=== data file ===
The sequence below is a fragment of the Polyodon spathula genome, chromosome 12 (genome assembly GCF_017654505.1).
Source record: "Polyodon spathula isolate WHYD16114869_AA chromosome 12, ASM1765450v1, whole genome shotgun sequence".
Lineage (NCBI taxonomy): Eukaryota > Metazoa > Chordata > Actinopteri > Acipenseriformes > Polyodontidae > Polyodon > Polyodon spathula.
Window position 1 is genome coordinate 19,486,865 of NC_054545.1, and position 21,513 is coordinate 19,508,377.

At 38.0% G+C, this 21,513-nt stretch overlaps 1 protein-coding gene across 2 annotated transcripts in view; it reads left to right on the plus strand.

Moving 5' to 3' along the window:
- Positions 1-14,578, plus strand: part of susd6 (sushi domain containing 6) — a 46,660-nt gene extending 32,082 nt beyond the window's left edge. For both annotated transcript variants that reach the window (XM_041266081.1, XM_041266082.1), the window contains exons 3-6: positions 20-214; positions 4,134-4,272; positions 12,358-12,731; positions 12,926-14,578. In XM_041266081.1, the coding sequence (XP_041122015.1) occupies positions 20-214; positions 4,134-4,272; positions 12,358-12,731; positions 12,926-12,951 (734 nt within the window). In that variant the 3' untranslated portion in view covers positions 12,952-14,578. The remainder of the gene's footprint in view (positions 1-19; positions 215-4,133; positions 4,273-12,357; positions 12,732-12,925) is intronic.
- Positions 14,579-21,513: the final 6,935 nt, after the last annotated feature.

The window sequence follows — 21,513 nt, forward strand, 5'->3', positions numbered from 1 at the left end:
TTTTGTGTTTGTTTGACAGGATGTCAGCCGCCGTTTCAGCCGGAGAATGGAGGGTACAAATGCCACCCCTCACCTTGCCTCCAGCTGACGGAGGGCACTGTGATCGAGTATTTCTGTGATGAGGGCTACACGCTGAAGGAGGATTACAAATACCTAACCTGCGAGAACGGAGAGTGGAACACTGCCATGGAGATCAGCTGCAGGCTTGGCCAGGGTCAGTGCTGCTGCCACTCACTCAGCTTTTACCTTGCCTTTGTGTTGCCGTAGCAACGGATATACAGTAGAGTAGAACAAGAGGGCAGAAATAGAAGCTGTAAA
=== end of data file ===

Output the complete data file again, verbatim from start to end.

The sequence below is a fragment of the Polyodon spathula genome, chromosome 12 (genome assembly GCF_017654505.1).
Source record: "Polyodon spathula isolate WHYD16114869_AA chromosome 12, ASM1765450v1, whole genome shotgun sequence".
Lineage (NCBI taxonomy): Eukaryota > Metazoa > Chordata > Actinopteri > Acipenseriformes > Polyodontidae > Polyodon > Polyodon spathula.
Window position 1 is genome coordinate 19,486,865 of NC_054545.1, and position 21,513 is coordinate 19,508,377.

At 38.0% G+C, this 21,513-nt stretch overlaps 1 protein-coding gene across 2 annotated transcripts in view; it reads left to right on the plus strand.

Moving 5' to 3' along the window:
- Positions 1-14,578, plus strand: part of susd6 (sushi domain containing 6) — a 46,660-nt gene extending 32,082 nt beyond the window's left edge. For both annotated transcript variants that reach the window (XM_041266081.1, XM_041266082.1), the window contains exons 3-6: positions 20-214; positions 4,134-4,272; positions 12,358-12,731; positions 12,926-14,578. In XM_041266081.1, the coding sequence (XP_041122015.1) occupies positions 20-214; positions 4,134-4,272; positions 12,358-12,731; positions 12,926-12,951 (734 nt within the window). In that variant the 3' untranslated portion in view covers positions 12,952-14,578. The remainder of the gene's footprint in view (positions 1-19; positions 215-4,133; positions 4,273-12,357; positions 12,732-12,925) is intronic.
- Positions 14,579-21,513: the final 6,935 nt, after the last annotated feature.

The window sequence follows — 21,513 nt, forward strand, 5'->3', positions numbered from 1 at the left end:
TTTTGTGTTTGTTTGACAGGATGTCAGCCGCCGTTTCAGCCGGAGAATGGAGGGTACAAATGCCACCCCTCACCTTGCCTCCAGCTGACGGAGGGCACTGTGATCGAGTATTTCTGTGATGAGGGCTACACGCTGAAGGAGGATTACAAATACCTAACCTGCGAGAACGGAGAGTGGAACACTGCCATGGAGATCAGCTGCAGGCTTGGCCAGGGTCAGTGCTGCTGCCACTCACTCAGCTTTTACCTTGCCTTTGTGTTGCCGTAGCAACGGATATACAGTAGAGTAGAACAAGAGGGCAGAAATAGAAGCTGTAAA